Compliance meets technology
Keeping up with compliance challenges now requires an assist from technology.
As credit unions spend a disproportionate amount of resources on excessive compliance requirements, it leaves less time to focus on members.
Credit unions have seen a tremendous amount of change in the regulatory arena over the past 10 years, says Jared Ihrig, CUNA’s chief compliance officer.
“Credit unions are subject to the rules of multiple federal regulatory agencies and, often times, state supervisory authorities,” he says. “The creation of the Consumer Financial Protection Bureau [CFPB] has brought more attention to compliance.”
The agency has introduced several thousand pages of regulatory changes since its formation in 2011, Ihrig says.
As burdensome as complying with these regulations may be, “it’s much less of a burden than the financial and reputation risk you can incur when compliance is disregarded,” says Tony Diaz, vice president, compliance, at $16 billion asset SchoolsFirst Federal Credit Union in Santa Ana, Calif.
As member-owned, not-for-profit financial cooperatives, credit unions pride themselves on doing what’s right for members, he adds.
“My credit union takes this mantra seriously,” Diaz says. “It’s embedded in our DNA, and it’s truly our brand differentiator. However, as a result of that member-centric philosophy, credit unions can easily forget that we are, in most instances, held to the same regulatory and legal standards as banks and other financial institutions.”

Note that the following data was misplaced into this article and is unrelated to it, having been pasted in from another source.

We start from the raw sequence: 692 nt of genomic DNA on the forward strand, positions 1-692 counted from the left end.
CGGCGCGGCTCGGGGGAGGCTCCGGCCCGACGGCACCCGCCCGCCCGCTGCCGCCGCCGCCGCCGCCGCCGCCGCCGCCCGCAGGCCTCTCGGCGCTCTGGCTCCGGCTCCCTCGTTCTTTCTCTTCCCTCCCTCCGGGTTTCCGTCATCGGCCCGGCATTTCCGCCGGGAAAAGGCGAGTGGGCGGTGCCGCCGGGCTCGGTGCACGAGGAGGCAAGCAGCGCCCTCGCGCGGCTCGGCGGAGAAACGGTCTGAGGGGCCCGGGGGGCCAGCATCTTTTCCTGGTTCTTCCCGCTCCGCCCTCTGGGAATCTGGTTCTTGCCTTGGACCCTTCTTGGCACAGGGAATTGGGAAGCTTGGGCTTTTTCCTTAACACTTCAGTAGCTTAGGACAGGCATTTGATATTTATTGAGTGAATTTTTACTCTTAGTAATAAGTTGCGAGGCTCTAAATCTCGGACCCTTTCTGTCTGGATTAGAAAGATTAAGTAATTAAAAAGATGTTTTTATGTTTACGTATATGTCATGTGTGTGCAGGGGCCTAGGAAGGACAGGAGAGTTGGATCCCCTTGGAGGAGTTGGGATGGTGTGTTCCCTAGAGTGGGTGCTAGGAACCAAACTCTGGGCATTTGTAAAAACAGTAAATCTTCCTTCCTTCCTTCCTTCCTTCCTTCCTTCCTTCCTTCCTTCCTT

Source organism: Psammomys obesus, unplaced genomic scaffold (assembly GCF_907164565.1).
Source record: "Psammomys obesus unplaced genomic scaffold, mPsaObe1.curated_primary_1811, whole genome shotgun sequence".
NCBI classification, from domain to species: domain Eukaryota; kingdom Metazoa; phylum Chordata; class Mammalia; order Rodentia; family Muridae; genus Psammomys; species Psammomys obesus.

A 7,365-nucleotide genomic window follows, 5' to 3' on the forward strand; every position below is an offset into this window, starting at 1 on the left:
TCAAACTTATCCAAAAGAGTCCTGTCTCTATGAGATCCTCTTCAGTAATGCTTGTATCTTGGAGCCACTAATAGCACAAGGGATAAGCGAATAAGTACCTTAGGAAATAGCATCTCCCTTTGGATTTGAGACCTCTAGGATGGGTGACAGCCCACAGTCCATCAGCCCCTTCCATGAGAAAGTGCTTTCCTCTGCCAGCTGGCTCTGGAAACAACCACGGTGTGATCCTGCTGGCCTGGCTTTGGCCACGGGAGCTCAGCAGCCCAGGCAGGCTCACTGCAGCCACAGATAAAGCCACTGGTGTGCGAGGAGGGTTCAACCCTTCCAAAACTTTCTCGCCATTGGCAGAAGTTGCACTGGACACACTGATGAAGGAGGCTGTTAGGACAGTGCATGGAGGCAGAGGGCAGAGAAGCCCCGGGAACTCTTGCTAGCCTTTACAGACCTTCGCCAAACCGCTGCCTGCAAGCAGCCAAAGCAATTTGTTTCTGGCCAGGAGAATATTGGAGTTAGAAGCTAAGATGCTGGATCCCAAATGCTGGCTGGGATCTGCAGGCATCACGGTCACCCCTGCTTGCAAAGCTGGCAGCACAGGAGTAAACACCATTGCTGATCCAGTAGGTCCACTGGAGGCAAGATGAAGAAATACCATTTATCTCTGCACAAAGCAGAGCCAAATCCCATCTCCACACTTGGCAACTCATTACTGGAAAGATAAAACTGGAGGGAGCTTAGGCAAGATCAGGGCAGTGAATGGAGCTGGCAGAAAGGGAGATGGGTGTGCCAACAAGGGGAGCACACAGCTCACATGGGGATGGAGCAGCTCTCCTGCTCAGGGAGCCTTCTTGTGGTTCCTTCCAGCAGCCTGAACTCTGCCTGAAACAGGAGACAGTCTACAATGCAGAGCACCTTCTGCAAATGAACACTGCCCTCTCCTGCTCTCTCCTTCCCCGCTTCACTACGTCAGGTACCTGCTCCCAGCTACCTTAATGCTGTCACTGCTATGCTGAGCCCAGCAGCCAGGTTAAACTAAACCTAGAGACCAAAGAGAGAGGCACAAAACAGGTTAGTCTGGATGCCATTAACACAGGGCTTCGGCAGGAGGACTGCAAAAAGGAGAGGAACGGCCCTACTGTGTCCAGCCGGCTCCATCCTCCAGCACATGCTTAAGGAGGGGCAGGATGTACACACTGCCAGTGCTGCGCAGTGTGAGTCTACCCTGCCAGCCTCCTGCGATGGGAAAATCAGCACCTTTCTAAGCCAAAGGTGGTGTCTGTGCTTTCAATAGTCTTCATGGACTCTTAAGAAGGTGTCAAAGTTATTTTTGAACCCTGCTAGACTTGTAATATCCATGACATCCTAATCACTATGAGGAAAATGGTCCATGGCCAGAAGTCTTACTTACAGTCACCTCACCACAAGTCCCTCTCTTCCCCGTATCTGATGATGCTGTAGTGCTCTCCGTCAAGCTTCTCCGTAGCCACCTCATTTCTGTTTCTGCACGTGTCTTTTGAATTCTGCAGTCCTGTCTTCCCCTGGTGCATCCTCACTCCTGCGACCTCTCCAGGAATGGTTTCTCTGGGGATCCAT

“Compliance can be burdensome, but it’s all in how you manage it,” adds Lisa Williamson, risk mitigation manager and compliance officer at $513 million asset Bayer Heritage Federal Credit Union in Proctor, W.Va. “Tools are available to assist you.”
NEXT: Meeting the challenge
Meeting the challenge
Williamson says her biggest compliance challenge is managing all of its different facets.
“You not only need to ensure your policies comply with regulations, but that you also tie procedures back to your policies and complete risk assessments,” she says. “You need risk assessments for everything.”
Diaz says the uncertainty of the regulatory landscape proves challenging. SchoolsFirst Federal, for example, is subject to the California Consumer Privacy Act, which has stringent data privacy rules.
While the law went into effect on Jan. 1, 2020, the attorney general didn't submit final proposed regulations until June 1, 2020. “This is a compliance officer’s worst nightmare.”
The same holds true for the Unfair, Deceptive, or Abusive Acts or Practices standard required by the Dodd-Frank Act, Diaz adds. “Other than through enforcement, the CFPB has never truly defined its rule.”
Ihrig suggests creating a culture of compliance from which you build your compliance program “because more compliance requirements are likely coming.”
Doing so involves conducting a compliance risk assessment that examines:
- Compliance and ethical procedures and standards.
- Board and senior management program oversight and governance.
- Communication and training.
- Monitoring and testing procedures, including misconduct reporting processes.
- Compliance incentives, enforcement, and disciplinary processes.
- Responsiveness to misconduct.
Diaz warns against complacency. Just because your credit union is small or has never incurred regulatory penalties doesn’t mean that it can’t happen.
“Many, if not most, consumer protection regulations have a ‘private cause of action’ as a remedy,” he says. “This means you could be sued for a violation, either by an individual plaintiff or as a class action."